As part of the ongoing IGB Hot Topics Series, The IGB group recently surveyed institutional investors representing over $2 trillion of assets under management. Our goal was to ascertain prevailing market views related to the impact of MiFID II regulations on U.S. small-cap investing.
MiFID II, the Markets in Financial Instruments Directive that has been in effect throughout the European Union since January 2018, has fundamentally altered the relationship between institutional investors and broker-dealers throughout Europe. The most visible aspect of MiFID II for investors and corporate issuers is the “unbundling” of fees, prohibiting broker-dealers from including the costs of research and corporate access in trading commissions.
While the U.S. Securities and Exchange Commission has thus far deferred implementation of reciprocal regulations, many U.S. institutions are beginning to voluntarily adopt key aspects of MiFID II, fundamentally changing the way that those firms use the sell side for corporate access and reducing the number of brokerages whose sell-side research they receive. Starting from a relatively lower base of sell-side support, the impact of these changes on small-cap companies is especially pronounced, creating a growing need for issuers to take a more active role in building and maintaining an appropriate shareholder base.
Notably, 100% of the respondents to IGB’s recent survey indicated the importance for U.S. small-cap companies to host large-scale investor/capital markets days where they can directly engage with the investment community at length and on their own terms; over 60% of these respondents asserted that company-sponsored events have become even more important following the implementation of MiFID II. In terms of non-deal roadshows, more than 80% of respondents indicated that company-sponsored roadshows and marketing are more important than ever to attract support from active institutional investors.
While the sell side remains important, and small-cap companies need to continue to support their covering analysts, it also critical that they implement strategies appropriate for a post-MiFID II environment, including:
- Regularly Holding Large-Scale Investor/Capital Markets Days – With fewer sell side-sponsored events, investor/capital markets days are an effective and efficient way for management teams to get in front of current and prospective investors, allowing them to communicate the company’s investment thesis to a large pool of capital. Since investor days are company-sponsored, management is able to highlight important valuation drivers – capital allocation priorities, management depth, strategic direction, earnings growth potential, ESG policies and more – in an event solely focused on delivering those messages in the most impactful manner.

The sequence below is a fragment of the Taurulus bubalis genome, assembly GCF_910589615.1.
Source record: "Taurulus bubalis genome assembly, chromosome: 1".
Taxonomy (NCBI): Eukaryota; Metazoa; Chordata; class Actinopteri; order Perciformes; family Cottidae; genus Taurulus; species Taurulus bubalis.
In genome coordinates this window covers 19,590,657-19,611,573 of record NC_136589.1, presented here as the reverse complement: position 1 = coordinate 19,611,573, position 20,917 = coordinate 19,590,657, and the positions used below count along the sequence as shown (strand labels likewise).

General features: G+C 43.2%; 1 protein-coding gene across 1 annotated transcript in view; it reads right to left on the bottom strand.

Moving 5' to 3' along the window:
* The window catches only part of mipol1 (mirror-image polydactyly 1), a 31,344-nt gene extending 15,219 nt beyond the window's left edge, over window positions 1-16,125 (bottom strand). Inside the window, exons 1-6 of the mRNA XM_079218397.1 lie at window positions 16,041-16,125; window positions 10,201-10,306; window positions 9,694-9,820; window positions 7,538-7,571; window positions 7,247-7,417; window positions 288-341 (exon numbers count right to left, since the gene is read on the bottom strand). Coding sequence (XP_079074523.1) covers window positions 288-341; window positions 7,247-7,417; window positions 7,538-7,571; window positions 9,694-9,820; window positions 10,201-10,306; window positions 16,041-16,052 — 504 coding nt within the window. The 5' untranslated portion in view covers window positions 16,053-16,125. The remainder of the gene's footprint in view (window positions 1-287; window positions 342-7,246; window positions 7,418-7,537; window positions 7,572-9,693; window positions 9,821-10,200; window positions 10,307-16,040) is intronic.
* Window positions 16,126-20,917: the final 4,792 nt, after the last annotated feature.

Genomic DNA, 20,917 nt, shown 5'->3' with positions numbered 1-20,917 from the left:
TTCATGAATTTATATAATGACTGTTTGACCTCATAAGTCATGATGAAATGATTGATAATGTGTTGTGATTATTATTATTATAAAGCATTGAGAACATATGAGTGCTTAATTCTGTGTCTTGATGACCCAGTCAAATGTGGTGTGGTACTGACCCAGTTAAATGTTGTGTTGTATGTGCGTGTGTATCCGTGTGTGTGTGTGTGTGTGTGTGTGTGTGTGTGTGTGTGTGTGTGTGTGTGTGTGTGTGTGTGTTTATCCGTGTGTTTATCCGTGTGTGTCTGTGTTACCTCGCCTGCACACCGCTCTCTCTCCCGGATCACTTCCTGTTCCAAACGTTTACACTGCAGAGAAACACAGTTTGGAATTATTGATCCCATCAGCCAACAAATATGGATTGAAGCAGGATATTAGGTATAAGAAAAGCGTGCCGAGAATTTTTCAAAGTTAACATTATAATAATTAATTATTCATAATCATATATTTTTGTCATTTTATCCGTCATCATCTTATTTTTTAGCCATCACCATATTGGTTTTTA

- Proactively Targeting Institutional Investors and Conducting Non-Deal Roadshows – With the rise of passive investors, it’s critical that companies proactively drive their engagement with active institutional investors. This starts with crafting a compelling investment thesis and analyzing the full universe of actively managed institutions in order to identify those with the highest likelihood of investing. To ensure that a management team’s time is best used, those institutions ultimately offered meetings should be strictly evaluated based on first-hand knowledge of their investment methodology and such criteria as the appropriateness of their investment strategy relative to the company’s specific valuation drivers; current or historical investment in the peer group and adjacent sectors; and investments in companies with similar fundamental characteristics, thematic exposures, ESG policies and return profiles.
- Making the Story Accessible and Discernible to a Non-Specialist Audience – In an environment where investors often struggle to contextualize and interpret an endless barrage of datapoints across wide-ranging portfolios, it is crucial for small-cap issuers to provide clear, consistent and readily applicable communications to the market. Whether in the form of specific qualitative and quantitative guidance, additional financial and explanatory modeling disclosures, timely responsiveness to investor inquiries, or a commitment to clarifying the financial and strategic implications of developments, a supportive and transparent investor relations effort can make all the difference in a potential investment decision.
- Implementing a Financial Media and Social Media Strategy – While material and non-material market update press releases and conferences calls are important for satisfying disclosure requirements and demonstrating progress against articulated benchmarks, companies also need to consistently take steps to build their financial brand as they seek to attract both institutional and retail support. This includes securing earned print and broadcast media placements that highlight a company’s investment merits and promote management’s thought leadership on relevant industry, topical and macro issues. Based on the changing media landscape and how corporate information is accessed and acted upon, companies also increasingly need effective digital and social media strategies to provide a continuous stream of compelling, impactful opportunities for a potential investor to become a deeply engaged follower.